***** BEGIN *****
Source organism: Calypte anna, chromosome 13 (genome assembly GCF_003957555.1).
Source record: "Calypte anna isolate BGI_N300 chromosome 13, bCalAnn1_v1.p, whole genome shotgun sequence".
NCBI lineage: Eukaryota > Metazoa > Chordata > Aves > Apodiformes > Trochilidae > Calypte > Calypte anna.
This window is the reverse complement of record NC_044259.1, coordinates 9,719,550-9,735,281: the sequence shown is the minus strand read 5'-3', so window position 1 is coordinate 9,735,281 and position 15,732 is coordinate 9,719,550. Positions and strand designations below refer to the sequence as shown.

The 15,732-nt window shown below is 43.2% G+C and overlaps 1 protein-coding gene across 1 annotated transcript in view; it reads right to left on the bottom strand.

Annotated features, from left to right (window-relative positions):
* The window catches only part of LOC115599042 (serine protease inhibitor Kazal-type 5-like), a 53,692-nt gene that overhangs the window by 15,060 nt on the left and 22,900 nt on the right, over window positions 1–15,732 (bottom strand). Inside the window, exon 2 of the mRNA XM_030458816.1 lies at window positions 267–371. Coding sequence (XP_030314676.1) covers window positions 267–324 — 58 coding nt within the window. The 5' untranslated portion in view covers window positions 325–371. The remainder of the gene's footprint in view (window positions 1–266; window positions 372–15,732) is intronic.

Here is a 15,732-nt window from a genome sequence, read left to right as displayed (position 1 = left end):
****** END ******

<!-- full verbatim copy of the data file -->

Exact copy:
Source organism: Calypte anna, chromosome 13 (genome assembly GCF_003957555.1).
Source record: "Calypte anna isolate BGI_N300 chromosome 13, bCalAnn1_v1.p, whole genome shotgun sequence".
NCBI lineage: Eukaryota > Metazoa > Chordata > Aves > Apodiformes > Trochilidae > Calypte > Calypte anna.
This window is the reverse complement of record NC_044259.1, coordinates 9,719,550-9,735,281: the sequence shown is the minus strand read 5'-3', so window position 1 is coordinate 9,735,281 and position 15,732 is coordinate 9,719,550. Positions and strand designations below refer to the sequence as shown.

The 15,732-nt window shown below is 43.2% G+C and overlaps 1 protein-coding gene across 1 annotated transcript in view; it reads right to left on the bottom strand.

Annotated features, from left to right (window-relative positions):
* The window catches only part of LOC115599042 (serine protease inhibitor Kazal-type 5-like), a 53,692-nt gene that overhangs the window by 15,060 nt on the left and 22,900 nt on the right, over window positions 1–15,732 (bottom strand). Inside the window, exon 2 of the mRNA XM_030458816.1 lies at window positions 267–371. Coding sequence (XP_030314676.1) covers window positions 267–324 — 58 coding nt within the window. The 5' untranslated portion in view covers window positions 325–371. The remainder of the gene's footprint in view (window positions 1–266; window positions 372–15,732) is intronic.

Here is a 15,732-nt window from a genome sequence, read left to right as displayed (position 1 = left end):